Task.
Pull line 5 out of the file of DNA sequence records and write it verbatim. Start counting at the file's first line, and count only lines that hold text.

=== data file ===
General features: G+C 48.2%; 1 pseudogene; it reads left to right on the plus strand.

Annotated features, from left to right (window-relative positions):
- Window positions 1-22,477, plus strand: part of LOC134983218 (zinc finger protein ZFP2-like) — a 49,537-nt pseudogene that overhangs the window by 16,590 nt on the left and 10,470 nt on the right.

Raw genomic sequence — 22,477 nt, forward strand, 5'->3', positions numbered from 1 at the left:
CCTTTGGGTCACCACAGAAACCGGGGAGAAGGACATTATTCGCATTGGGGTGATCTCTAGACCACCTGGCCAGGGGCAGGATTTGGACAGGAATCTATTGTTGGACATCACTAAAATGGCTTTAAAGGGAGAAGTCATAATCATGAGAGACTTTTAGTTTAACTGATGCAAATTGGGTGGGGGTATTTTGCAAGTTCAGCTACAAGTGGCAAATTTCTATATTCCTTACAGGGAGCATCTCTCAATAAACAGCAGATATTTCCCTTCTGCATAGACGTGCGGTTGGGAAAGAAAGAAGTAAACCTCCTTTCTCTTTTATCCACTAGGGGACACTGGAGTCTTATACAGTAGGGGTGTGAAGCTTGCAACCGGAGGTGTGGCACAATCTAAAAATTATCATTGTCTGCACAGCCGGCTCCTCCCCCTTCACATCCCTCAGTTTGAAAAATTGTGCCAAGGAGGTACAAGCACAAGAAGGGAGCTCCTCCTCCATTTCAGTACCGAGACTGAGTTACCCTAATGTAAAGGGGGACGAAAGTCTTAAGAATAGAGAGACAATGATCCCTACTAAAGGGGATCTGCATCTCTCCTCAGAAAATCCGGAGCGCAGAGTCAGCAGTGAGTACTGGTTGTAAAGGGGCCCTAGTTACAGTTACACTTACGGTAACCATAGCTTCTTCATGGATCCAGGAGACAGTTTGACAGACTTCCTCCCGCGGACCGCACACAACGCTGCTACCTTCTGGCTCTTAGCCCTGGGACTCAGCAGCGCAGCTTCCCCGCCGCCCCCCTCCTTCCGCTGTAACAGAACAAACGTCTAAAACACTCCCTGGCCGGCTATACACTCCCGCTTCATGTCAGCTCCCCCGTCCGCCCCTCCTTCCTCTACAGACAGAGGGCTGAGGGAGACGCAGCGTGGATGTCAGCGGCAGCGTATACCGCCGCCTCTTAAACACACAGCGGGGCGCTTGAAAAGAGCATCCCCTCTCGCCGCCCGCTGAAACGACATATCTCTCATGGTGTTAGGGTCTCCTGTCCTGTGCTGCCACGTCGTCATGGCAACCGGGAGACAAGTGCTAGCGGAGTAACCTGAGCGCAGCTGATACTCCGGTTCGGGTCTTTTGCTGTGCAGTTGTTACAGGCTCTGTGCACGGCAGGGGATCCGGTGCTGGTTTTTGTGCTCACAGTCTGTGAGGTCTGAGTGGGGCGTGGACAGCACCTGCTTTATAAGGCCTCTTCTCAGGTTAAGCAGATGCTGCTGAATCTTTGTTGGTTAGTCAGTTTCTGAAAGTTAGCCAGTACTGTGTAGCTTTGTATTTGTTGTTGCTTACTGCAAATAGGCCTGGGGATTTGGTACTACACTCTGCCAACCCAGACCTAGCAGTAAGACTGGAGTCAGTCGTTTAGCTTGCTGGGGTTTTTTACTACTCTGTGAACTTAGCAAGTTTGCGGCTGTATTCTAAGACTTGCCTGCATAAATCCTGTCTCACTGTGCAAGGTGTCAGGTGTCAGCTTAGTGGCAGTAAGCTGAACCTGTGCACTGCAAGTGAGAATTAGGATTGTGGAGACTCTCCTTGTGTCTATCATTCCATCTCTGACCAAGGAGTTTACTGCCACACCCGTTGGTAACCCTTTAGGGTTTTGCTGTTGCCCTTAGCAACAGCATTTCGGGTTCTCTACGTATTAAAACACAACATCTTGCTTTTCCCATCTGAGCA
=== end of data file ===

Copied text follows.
CCTTTGGGTCACCACAGAAACCGGGGAGAAGGACATTATTCGCATTGGGGTGATCTCTAGACCACCTGGCCAGGGGCAGGATTTGGACAGGAATCTATTGTTGGACATCACTAAAATGGCTTTAAAGGGAGAAGTCATAATCATGAGAGACTTTTAGTTTAACTGATGCAAATTGGGTGGGGGTATTTTGCAAGTTCAGCTACAAGTGGCAAATTTCTATATTCCTTACAGGGAGCATCTCTCAATAAACAGCAGATATTTCCCTTCTGCATAGACGTGCGGTTGGGAAAGAAAGAAGTAAACCTCCTTTCTCTTTTATCCACTAGGGGACACTGGAGTCTTATACAGTAGGGGTGTGAAGCTTGCAACCGGAGGTGTGGCACAATCTAAAAATTATCATTGTCTGCACAGCCGGCTCCTCCCCCTTCACATCCCTCAGTTTGAAAAATTGTGCCAAGGAGGTACAAGCACAAGAAGGGAGCTCCTCCTCCATTTCAGTACCGAGACTGAGTTACCCTAATGTAAAGGGGGACGAAAGTCTTAAGAATAGAGAGACAATGATCCCTACTAAAGGGGATCTGCATCTCTCCTCAGAAAATCCGGAGCGCAGAGTCAGCAGTGAGTACTGGTTGTAAAGGGGCCCTAGTTACAGTTACACTTACGGTAACCATAGCTTCTTCATGGATCCAGGAGACAGTTTGACAGACTTCCTCCCGCGGACCGCACACAACGCTGCTACCTTCTGGCTCTTAGCCCTGGGACTCAGCAGCGCAGCTTCCCCGCCGCCCCCCTCCTTCCGCTGTAACAGAACAAACGTCTAAAACACTCCCTGGCCGGCTATACACTCCCGCTTCATGTCAGCTCCCCCGTCCGCCCCTCCTTCCTCTACAGACAGAGGGCTGAGGGAGACGCAGCGTGGATGTCAGCGGCAGCGTATACCGCCGCCTCTTAAACACACAGCGGGGCGCTTGAAAAGAGCATCCCCTCTCGCCGCCCGCTGAAACGACATATCTCTCATGGTGTTAGGGTCTCCTGTCCTGTGCTGCCACGTCGTCATGGCAACCGGGAGACAAGTGCTAGCGGAGTAACCTGAGCGCAGCTGATACTCCGGTTCGGGTCTTTTGCTGTGCAGTTGTTACAGGCTCTGTGCACGGCAGGGGATCCGGTGCTGGTTTTTGTGCTCACAGTCTGTGAGGTCTGAGTGGGGCGTGGACAGCACCTGCTTTATAAGGCCTCTTCTCAGGTTAAGCAGATGCTGCTGAATCTTTGTTGGTTAGTCAGTTTCTGAAAGTTAGCCAGTACTGTGTAGCTTTGTATTTGTTGTTGCTTACTGCAAATAGGCCTGGGGATTTGGTACTACACTCTGCCAACCCAGACCTAGCAGTAAGACTGGAGTCAGTCGTTTAGCTTGCTGGGGTTTTTTACTACTCTGTGAACTTAGCAAGTTTGCGGCTGTATTCTAAGACTTGCCTGCATAAATCCTGTCTCACTGTGCAAGGTGTCAGGTGTCAGCTTAGTGGCAGTAAGCTGAACCTGTGCACTGCAAGTGAGAATTAGGATTGTGGAGACTCTCCTTGTGTCTATCATTCCATCTCTGACCAAGGAGTTTACTGCCACACCCGTTGGTAACCCTTTAGGGTTTTGCTGTTGCCCTTAGCAACAGCATTTCGGGTTCTCTACGTATTAAAACACAACATCTTGCTTTTCCCATCTGAGCA